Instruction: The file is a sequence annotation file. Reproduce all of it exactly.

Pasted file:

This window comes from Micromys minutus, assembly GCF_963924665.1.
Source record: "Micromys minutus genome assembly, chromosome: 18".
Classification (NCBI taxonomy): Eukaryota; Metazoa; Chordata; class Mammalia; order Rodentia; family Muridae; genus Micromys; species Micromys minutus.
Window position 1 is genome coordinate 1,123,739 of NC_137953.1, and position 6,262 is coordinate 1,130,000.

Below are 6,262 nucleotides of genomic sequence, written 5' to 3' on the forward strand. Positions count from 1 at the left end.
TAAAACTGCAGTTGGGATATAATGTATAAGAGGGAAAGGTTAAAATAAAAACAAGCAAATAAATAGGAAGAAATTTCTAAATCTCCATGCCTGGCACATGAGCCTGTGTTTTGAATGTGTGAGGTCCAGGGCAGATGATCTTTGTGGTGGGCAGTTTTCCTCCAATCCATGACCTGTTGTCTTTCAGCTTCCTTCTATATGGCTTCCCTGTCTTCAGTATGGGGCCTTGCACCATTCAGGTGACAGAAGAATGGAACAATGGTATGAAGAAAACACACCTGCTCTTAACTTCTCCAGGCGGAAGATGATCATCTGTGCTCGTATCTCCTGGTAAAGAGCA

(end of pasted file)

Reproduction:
This window comes from Micromys minutus, assembly GCF_963924665.1.
Source record: "Micromys minutus genome assembly, chromosome: 18".
Classification (NCBI taxonomy): Eukaryota; Metazoa; Chordata; class Mammalia; order Rodentia; family Muridae; genus Micromys; species Micromys minutus.
Window position 1 is genome coordinate 1,123,739 of NC_137953.1, and position 6,262 is coordinate 1,130,000.

Below are 6,262 nucleotides of genomic sequence, written 5' to 3' on the forward strand. Positions count from 1 at the left end.
TAAAACTGCAGTTGGGATATAATGTATAAGAGGGAAAGGTTAAAATAAAAACAAGCAAATAAATAGGAAGAAATTTCTAAATCTCCATGCCTGGCACATGAGCCTGTGTTTTGAATGTGTGAGGTCCAGGGCAGATGATCTTTGTGGTGGGCAGTTTTCCTCCAATCCATGACCTGTTGTCTTTCAGCTTCCTTCTATATGGCTTCCCTGTCTTCAGTATGGGGCCTTGCACCATTCAGGTGACAGAAGAATGGAACAATGGTATGAAGAAAACACACCTGCTCTTAACTTCTCCAGGCGGAAGATGATCATCTGTGCTCGTATCTCCTGGTAAAGAGCA